Gobeklitepe is 12 km away from the town of Urfa, known as the city of prophets and it is located on Tek Tek Mountains. The Euphrates and Tigris rivers are the two ancient rivers flowing near Gobeklitepe.
At the time of the construction of the sanctuary on Gobeklite, people lived on hunting and agriculture in other parts of the world. Thus, the exploration of such an extensive temple area built 12,000 years ago is an incredible discovery. It is thought that such monumental structures can be seen only in settled societies, but the emergence of such a monument at that time is a discovery that will cause the re-writing of archeology information.
The site of the Neolithic Age, which is 7500 years old from the pyramids and 7,000 years old from Stonehenge, is still a mystery.
It is still a mystery that the T-shaped stones, which have a height of 6 meters, can weigh up to 60 tons, are erected by whom and for what purpose. Finally, it was not yet determined why all of them were covered by a thick layer of sand. In the Neolithic period, people were considered small communities. However, such a heavy and many stones could only be carried by a large group of people.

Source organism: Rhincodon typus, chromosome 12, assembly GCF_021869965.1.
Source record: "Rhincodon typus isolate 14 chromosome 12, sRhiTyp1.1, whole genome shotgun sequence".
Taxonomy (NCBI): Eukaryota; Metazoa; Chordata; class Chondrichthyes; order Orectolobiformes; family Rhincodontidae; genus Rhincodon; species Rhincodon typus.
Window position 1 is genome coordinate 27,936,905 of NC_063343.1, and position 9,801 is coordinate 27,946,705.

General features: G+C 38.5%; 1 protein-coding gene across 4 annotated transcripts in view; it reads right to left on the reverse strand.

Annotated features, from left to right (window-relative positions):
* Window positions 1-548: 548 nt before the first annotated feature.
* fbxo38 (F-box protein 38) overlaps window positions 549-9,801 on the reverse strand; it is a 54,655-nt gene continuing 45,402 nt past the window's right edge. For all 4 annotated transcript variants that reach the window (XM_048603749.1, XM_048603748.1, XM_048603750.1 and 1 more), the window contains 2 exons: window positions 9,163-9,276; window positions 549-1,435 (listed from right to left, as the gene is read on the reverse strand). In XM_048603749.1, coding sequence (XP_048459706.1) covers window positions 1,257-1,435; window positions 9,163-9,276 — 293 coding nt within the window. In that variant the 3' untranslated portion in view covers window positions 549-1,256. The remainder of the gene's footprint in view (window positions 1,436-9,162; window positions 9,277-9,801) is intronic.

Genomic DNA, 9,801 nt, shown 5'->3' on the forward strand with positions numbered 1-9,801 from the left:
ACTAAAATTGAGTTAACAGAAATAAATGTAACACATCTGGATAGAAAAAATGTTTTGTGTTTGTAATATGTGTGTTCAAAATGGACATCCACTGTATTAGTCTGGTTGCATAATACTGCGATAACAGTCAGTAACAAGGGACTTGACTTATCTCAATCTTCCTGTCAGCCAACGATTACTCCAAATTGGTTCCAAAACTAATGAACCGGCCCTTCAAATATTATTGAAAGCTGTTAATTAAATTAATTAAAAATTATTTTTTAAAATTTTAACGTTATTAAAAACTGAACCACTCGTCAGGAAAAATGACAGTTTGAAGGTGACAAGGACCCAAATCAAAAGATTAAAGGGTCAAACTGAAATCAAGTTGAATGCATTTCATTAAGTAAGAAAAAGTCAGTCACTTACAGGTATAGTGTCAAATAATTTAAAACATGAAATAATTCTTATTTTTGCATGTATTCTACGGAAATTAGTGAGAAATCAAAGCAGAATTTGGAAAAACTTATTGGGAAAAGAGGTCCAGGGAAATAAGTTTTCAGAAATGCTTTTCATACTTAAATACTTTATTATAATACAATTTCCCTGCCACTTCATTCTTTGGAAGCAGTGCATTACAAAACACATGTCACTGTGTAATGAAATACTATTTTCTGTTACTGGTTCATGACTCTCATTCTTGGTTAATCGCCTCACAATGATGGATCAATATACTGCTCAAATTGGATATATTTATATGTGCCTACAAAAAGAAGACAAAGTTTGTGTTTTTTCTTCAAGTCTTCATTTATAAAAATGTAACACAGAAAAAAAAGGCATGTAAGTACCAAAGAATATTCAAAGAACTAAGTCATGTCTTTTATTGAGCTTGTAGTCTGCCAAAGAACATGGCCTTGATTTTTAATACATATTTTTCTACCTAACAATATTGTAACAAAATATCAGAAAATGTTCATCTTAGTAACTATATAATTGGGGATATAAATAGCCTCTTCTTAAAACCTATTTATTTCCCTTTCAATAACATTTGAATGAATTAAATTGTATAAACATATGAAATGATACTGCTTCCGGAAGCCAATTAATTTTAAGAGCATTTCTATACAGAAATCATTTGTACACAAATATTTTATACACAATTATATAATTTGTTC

German Archaeologist Professor Klaus Schmidt, who made the first excavation work in Gobeklitepe, states that the T-shaped stones are human images because they have hand and fingers. The excavations that started in 1995 show that this place is a collective temple and place of worship. Until that time, people used to paint hunting scenes in caves and draw collective pictures. But for the first time in Gobeklitepe, the animals were embossed and the animals were depicted, which was unique to Gobeklitepe.
According to one view, each animal figure symbolizes the people who visit the temple. On this area there are bull, snake, scorpion, fox, wild boar, wild duck, pike, lion and plant figures. Another finding is that the construction of the temple was made waterproof. According to research, there are 20 temples in the region, but only 6 of them have been brought to light. Again, the oldest ancestor of wheat was found here during the excavations.
So far, agriculture was thought to have put people into settled life, but Gobeklitepe changed this idea. The people settled here to be close to a temple and to worship.
Gobeklitepe was taken to the temporary UNESCO Heritage List in 2011 and was listed on the permanent list in 2018.
The Republic of Turkey has declared 2019 the Year Gobeklitepe have emphasized the importance of the area.
Gobeklitepe Tours from Istanbul or Izmir are available, where many secrets and mysteries remain to be solved. You can visit the world's oldest university, Harran and the Prophet Abraham's Lake Balikli, as well as Göbeklitepe and have a traditional lunch then return to Istanbul or Izmir on the same day.